2. The petitioner claims that the ACTO was not authorised by law to search his premises and seize the documents, levy taxes, collect composition fee. Elaborating this, the petitioner contends that an 'Additional' Assistant Commercial Tax Officer is not an Assistant Commercial Tax Officer authorised by the Act.

3. At the hearing, the petitioner has also urged that under section 3B(3)(a) of the Act, the Commissioner had not authorised the ACTO to search and seize his business premises for which reason his actions were unauthorised.

4. Sri Abbigeri Kalleshappa, learned counsel for the petitioner, contends that an 'Additional' Assistant Commercial Tax Officer is not an Assistant Commercial Tax Officer and, therefore, the actions of the ACTO were unauthorised and illegal. In support of his contention Sri Kalleshappa strongly relies on a ruling of the Andhra Pradesh High Court in Additional Commissioner of Income-tax, A.P. v. Income-tax Appellate Tribunal : [1975]100ITR483(AP) .

5. Sri S. V. Narasimhan, learned High Court Government Pleader, appearing for the revenue, contends that an Additional Assistant Commercial Tax Officer is also an Assistant Commercial Tax Officer and the former can exercise all the powers of the latter under the Act, if authorised by the Commissioner under section 3B(3)(a) of the Act, as in the present case. In support of his contention Sri Narasimhan strongly relies on the Division Bench rulings of this Court in Haji M. P. Mohammed v. Sheik Ahmad (1964) 2 M LJ 458 and Ganesh Rao v. Sarphina D'Souza Bai (1975) 2 K LJ 352.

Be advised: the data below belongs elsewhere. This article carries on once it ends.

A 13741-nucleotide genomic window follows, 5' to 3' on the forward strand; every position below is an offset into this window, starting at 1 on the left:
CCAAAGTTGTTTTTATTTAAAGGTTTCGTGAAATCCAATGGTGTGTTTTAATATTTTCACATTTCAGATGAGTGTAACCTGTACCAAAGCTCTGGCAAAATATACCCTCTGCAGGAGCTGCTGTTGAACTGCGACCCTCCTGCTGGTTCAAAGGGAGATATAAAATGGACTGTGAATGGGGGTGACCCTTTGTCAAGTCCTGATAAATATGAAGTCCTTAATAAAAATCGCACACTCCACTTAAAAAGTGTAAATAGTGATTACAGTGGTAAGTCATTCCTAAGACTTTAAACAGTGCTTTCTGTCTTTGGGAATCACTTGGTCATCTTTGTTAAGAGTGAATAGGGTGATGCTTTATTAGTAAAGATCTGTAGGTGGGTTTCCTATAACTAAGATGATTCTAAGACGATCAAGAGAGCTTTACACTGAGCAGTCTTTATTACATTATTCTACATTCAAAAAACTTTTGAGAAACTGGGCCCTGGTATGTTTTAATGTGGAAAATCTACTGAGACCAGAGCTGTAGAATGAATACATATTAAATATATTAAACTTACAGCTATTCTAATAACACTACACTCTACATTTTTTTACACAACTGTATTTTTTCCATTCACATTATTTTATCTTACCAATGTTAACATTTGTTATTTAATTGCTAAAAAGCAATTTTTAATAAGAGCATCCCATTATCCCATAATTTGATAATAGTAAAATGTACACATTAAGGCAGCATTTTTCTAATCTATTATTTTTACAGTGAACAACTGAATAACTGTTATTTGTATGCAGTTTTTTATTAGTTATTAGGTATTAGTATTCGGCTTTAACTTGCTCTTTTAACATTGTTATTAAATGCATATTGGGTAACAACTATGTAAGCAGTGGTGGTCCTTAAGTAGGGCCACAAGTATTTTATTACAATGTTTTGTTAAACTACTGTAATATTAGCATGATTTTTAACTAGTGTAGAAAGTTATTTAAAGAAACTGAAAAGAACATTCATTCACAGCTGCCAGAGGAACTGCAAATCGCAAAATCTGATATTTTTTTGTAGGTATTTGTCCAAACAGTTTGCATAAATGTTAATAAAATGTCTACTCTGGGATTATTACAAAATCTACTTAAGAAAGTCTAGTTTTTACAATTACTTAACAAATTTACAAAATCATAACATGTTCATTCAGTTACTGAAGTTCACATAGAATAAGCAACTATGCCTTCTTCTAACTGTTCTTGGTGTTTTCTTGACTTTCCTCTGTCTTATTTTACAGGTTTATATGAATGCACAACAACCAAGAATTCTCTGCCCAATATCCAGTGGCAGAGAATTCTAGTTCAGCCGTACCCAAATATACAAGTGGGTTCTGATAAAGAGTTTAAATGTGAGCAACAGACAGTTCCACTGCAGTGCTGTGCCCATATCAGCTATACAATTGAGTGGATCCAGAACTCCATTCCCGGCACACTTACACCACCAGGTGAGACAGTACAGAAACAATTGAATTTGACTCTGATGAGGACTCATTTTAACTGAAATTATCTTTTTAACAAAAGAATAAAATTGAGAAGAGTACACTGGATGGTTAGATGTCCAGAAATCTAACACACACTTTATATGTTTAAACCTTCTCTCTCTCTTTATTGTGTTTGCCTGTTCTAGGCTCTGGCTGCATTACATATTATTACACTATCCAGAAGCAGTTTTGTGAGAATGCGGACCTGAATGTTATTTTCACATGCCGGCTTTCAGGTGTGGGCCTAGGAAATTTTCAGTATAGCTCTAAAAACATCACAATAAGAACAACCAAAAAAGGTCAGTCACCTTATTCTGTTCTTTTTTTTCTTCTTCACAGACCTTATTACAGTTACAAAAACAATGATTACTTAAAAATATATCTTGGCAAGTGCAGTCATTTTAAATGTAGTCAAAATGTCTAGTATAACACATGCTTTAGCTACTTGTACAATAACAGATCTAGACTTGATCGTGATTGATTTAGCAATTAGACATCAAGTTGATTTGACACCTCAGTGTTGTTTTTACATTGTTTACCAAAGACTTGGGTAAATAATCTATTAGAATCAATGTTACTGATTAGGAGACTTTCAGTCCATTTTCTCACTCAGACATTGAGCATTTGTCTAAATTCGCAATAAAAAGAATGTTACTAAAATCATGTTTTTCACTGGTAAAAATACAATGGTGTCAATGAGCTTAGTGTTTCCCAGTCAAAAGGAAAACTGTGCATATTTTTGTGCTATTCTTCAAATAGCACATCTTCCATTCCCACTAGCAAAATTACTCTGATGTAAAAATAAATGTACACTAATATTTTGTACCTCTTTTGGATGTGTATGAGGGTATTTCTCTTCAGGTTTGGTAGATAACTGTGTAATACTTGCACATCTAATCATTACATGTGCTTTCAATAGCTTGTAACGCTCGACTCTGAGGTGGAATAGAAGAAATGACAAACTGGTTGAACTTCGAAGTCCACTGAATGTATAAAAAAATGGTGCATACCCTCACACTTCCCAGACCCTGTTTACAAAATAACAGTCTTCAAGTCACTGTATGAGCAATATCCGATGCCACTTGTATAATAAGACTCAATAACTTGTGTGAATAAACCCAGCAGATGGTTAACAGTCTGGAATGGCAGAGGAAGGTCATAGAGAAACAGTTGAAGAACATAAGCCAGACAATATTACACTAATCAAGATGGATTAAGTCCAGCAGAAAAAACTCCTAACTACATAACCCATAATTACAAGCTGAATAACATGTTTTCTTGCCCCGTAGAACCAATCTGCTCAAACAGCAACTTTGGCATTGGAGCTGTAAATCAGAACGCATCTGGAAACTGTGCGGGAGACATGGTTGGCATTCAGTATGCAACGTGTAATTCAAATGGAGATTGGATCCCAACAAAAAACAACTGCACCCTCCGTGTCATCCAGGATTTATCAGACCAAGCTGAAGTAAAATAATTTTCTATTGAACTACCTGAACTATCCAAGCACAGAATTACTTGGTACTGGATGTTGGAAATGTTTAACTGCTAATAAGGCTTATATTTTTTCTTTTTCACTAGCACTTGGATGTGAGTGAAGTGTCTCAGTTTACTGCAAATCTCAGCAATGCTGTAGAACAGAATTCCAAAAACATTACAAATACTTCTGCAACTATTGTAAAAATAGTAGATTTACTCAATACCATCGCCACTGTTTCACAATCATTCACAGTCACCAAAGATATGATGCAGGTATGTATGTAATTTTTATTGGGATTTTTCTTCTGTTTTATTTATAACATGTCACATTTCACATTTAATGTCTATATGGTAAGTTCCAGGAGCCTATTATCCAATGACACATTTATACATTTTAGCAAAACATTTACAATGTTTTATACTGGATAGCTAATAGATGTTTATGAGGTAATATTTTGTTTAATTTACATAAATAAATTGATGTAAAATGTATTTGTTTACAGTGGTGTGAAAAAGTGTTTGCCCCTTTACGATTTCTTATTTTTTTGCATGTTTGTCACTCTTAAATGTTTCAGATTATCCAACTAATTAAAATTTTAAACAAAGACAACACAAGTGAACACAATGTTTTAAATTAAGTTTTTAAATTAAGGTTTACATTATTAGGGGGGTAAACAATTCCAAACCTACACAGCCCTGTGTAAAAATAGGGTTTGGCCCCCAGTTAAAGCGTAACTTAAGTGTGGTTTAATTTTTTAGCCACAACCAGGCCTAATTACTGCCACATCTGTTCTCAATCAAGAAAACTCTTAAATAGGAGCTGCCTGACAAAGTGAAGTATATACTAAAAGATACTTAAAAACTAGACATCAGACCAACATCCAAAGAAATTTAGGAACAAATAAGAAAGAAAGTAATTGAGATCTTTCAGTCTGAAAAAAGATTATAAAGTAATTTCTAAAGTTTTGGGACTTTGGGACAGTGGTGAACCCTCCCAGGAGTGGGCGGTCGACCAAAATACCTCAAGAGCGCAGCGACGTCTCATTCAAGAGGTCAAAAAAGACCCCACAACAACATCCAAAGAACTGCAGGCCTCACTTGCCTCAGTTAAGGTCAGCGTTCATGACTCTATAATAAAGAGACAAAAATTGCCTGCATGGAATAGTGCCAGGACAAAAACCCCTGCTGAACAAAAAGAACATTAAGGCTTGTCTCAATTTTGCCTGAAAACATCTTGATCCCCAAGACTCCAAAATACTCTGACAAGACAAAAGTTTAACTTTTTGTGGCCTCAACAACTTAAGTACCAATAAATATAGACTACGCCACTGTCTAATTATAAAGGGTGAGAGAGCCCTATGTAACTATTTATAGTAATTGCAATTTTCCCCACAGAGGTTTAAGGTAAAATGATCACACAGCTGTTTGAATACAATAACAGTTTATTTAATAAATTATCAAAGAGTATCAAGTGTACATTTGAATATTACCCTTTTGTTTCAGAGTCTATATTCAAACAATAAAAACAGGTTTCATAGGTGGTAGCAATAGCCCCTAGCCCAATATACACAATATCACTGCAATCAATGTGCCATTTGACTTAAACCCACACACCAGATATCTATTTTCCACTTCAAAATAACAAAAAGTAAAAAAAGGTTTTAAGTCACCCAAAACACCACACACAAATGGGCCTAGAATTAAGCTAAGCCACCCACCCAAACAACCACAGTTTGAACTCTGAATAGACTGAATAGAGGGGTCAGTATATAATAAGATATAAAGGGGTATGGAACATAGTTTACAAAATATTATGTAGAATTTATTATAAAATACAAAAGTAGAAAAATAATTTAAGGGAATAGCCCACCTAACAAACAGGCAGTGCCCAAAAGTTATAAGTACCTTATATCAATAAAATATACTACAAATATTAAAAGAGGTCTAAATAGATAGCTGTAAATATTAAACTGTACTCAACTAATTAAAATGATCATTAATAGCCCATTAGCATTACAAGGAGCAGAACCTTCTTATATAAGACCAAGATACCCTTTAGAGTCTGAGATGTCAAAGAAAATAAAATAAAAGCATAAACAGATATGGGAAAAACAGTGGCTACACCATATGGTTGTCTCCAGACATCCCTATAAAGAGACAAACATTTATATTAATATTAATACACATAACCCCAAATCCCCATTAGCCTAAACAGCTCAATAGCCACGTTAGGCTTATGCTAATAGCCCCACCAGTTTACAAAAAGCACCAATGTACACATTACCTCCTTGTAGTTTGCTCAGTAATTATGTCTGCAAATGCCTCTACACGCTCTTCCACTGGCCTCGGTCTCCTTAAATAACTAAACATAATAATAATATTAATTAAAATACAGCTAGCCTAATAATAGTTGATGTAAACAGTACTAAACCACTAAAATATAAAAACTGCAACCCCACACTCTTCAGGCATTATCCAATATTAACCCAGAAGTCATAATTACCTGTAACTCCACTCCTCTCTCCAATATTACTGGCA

6. The word 'addition' derived from the word 'add' means adding something to an existing thing. 'Additional' is an adjective of the term 'addition'.

7. As a rule, additional officers are appointed to attend to extra or additional work of an office that cannot be performed by the incumbent of that office. In law the position of an additional officer is that of the very officer that holds the office. In this view, an Additional Assistant Commercial Tax Officer will also be an Assistant Commercial Tax Officer of the area or class of dealers, if authorised by the Commissioner under section 3B(3)(a) of the Act.

8. The power to appoint an Assistant Commercial Tax Officer comprehends in itself the power to appoint the Additional Assistant Commercial Tax Officer also.

9. On any legal principles, it is difficult to hold that an Additional Assistant Commercial Tax Officer is not an Assistant Commercial Tax Officer.